Memory and culture are therefore the key themes running through this issue. We wrote in the previous Review that we would restore the balance between the cultural and the purely political in later issues. It is neither possible nor desirable, of course, to omit the purely political in any review of contemporary European life. Later pages will show that we give politics its due: György Schöpflin and Ryszard Legutko examine the malice, ideology and bad faith that lay behind the criticism of Hungary (and the empty threat to punish the country by removing its vote in European Union institutions) by a progressive majority in the European Parliament. László Csaba assents, with qualifications, to the criticism of Hungary’s slow economic progress after 1989 levelled in a new book by our own regular economic commentator, Péter Ákos Memory and culture are therefore the key themes running through this issue. We wrote in the previous Review that we would restore the balance between the cultural and the purely political in later issues. It is neither possible nor desirable, of course, to omit the purely political in any review of contemporary European life. Later pages will show that we give politics its due: György Schöpflin and Ryszard Legutko examine the malice, ideology and bad faith that lay behind the criticism of Hungary (and the empty threat to punish the country by removing its vote in European Union institutions) by a progressive majority in the European Parliament. László Csaba assents, with qualifications, to the criticism of Hungary’s slow economic progress after 1989 levelled in a new book by our own regular economic commentator, Péter Ákos Bod, former Governor of the Central Bank of Hungary. And Tamás Magyarics delivers a magisterial analysis of the career of Richard Nixon who, despite his psychological flaws and constitutional offenses, nonetheless laid the foundation for Ronald Reagan’s successful strategy for victory in the Cold War by bringing the Communist Chinese government into a de facto alliance with the West.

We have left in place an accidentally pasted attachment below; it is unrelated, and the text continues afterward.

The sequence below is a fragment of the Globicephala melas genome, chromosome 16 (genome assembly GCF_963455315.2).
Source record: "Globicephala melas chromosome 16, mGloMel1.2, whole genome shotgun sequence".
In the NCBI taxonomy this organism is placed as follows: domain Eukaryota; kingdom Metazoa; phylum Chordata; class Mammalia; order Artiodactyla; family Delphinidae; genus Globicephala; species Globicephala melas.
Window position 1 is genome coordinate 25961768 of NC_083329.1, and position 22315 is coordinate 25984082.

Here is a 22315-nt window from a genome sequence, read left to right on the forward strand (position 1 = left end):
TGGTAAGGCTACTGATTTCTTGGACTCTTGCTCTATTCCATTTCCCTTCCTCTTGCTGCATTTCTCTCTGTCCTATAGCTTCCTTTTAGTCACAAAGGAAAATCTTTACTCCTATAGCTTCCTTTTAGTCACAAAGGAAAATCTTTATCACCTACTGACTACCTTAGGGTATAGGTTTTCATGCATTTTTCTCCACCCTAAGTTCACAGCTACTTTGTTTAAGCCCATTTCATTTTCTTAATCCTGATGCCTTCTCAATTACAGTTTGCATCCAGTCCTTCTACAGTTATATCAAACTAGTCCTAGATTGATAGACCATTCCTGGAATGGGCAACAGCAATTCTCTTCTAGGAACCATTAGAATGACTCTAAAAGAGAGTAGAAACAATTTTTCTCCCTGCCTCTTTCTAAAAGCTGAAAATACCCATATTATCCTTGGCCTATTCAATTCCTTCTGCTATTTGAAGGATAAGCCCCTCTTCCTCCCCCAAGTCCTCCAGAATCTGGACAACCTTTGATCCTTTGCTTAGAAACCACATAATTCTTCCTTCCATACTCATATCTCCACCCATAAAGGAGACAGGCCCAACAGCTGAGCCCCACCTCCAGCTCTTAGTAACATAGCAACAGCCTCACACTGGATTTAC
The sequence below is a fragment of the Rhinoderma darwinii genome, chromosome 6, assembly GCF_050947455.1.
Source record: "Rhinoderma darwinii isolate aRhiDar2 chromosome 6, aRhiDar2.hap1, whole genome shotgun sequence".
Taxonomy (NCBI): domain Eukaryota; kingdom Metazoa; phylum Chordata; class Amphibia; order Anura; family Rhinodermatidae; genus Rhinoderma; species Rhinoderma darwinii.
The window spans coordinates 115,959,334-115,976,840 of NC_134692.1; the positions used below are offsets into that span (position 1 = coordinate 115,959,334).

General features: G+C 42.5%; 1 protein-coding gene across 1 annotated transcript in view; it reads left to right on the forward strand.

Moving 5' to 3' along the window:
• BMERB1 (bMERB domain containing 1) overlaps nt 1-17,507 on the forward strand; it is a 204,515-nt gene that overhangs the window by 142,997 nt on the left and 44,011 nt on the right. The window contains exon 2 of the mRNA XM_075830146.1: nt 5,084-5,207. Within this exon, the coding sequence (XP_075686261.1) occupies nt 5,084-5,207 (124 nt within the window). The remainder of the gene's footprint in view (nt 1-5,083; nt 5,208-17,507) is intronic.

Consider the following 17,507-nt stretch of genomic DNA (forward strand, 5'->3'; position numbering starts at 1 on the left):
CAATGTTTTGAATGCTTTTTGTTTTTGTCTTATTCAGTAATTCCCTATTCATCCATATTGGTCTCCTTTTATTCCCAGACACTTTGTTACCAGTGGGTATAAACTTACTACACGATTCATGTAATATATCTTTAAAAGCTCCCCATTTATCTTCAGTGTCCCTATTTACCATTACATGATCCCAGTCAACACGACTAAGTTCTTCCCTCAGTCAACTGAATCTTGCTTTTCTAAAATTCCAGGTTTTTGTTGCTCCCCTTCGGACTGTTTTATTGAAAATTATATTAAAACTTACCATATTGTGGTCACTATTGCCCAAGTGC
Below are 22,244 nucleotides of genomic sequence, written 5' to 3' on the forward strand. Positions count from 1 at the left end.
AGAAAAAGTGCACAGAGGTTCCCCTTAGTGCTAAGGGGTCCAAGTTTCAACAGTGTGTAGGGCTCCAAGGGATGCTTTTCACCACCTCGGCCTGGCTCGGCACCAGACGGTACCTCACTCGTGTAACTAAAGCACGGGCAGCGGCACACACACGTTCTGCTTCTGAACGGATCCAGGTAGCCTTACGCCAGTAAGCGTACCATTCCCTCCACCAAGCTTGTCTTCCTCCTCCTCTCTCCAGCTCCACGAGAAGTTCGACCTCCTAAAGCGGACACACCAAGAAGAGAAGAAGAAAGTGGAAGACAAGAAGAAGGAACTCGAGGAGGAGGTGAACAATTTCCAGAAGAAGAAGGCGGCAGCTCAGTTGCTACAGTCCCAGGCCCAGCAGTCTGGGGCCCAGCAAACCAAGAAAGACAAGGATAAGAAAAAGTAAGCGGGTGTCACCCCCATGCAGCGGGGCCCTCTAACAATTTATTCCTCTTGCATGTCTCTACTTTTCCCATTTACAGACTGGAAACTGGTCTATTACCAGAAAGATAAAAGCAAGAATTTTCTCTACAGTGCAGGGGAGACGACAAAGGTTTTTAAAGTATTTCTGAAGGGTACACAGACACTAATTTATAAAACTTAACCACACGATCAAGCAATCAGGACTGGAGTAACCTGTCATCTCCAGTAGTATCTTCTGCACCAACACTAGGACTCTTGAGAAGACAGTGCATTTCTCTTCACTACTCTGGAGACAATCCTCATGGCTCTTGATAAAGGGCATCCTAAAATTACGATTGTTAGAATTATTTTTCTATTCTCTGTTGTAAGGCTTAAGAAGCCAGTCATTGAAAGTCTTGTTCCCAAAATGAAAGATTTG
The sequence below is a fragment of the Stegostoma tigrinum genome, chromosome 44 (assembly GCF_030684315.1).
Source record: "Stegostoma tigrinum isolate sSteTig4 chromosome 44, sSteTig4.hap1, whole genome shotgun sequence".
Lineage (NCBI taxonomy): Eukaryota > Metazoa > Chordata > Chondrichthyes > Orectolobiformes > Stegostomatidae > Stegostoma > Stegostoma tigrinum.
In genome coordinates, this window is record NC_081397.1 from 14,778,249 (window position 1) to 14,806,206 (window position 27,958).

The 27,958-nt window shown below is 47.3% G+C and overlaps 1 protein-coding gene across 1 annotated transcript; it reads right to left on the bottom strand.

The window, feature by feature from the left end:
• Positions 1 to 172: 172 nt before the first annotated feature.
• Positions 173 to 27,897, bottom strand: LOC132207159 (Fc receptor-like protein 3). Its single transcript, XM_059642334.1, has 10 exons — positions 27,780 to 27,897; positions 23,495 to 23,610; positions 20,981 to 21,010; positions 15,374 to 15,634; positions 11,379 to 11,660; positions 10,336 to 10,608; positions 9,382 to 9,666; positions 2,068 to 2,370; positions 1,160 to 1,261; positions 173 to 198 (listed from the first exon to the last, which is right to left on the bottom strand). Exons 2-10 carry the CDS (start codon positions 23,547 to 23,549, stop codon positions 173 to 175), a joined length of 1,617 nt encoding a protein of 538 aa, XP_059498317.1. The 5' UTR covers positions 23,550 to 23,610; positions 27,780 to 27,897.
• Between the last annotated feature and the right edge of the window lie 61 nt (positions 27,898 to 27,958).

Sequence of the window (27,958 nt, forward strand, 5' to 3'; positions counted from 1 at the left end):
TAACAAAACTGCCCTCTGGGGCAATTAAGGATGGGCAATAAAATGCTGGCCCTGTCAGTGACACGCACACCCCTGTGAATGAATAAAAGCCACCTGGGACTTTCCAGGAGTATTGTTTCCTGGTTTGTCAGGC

Yet as Ryszard Legutko points out in his indignant but coolly-reasoned article, politics at the European level increasingly bursts out from its own legally-defined sphere to intrude upon the spheres of culture, religion, morality and even sexuality where it speaks with assumed but dubious authority. “’European values’ have thus turned into demands of radical leftist social engineering”, he writes, against what the authors of the EP resolution call “outdated and conservative moral beliefs” such as conventional marriage and policies to strengthen the traditional family. The fact that these are matters reserved for national parliaments by the founding European treaties does not deter them. Nor that they are the profound moral beliefs of a majority or large plurality of Europeans.